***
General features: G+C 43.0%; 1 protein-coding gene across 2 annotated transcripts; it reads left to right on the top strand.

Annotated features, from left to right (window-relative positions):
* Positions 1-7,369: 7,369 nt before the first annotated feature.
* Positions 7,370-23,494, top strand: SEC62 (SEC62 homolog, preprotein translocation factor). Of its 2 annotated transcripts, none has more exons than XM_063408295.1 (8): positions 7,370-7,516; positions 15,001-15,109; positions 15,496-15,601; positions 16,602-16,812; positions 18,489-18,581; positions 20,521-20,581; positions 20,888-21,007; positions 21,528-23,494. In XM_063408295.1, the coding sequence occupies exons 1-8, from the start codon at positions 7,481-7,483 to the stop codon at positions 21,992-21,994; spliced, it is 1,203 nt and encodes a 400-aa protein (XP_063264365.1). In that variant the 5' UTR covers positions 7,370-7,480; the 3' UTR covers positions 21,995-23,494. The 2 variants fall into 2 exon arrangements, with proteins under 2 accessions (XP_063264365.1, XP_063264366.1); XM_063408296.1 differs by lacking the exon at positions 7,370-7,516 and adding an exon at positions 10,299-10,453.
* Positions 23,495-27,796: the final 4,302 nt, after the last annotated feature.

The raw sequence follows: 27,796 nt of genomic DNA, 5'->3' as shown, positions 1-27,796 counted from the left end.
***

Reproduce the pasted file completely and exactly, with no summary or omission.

General features: G+C 43.0%; 1 protein-coding gene across 2 annotated transcripts; it reads left to right on the top strand.

Annotated features, from left to right (window-relative positions):
* Positions 1-7,369: 7,369 nt before the first annotated feature.
* Positions 7,370-23,494, top strand: SEC62 (SEC62 homolog, preprotein translocation factor). Of its 2 annotated transcripts, none has more exons than XM_063408295.1 (8): positions 7,370-7,516; positions 15,001-15,109; positions 15,496-15,601; positions 16,602-16,812; positions 18,489-18,581; positions 20,521-20,581; positions 20,888-21,007; positions 21,528-23,494. In XM_063408295.1, the coding sequence occupies exons 1-8, from the start codon at positions 7,481-7,483 to the stop codon at positions 21,992-21,994; spliced, it is 1,203 nt and encodes a 400-aa protein (XP_063264365.1). In that variant the 5' UTR covers positions 7,370-7,480; the 3' UTR covers positions 21,995-23,494. The 2 variants fall into 2 exon arrangements, with proteins under 2 accessions (XP_063264365.1, XP_063264366.1); XM_063408296.1 differs by lacking the exon at positions 7,370-7,516 and adding an exon at positions 10,299-10,453.
* Positions 23,495-27,796: the final 4,302 nt, after the last annotated feature.

The raw sequence follows: 27,796 nt of genomic DNA, 5'->3' as shown, positions 1-27,796 counted from the left end.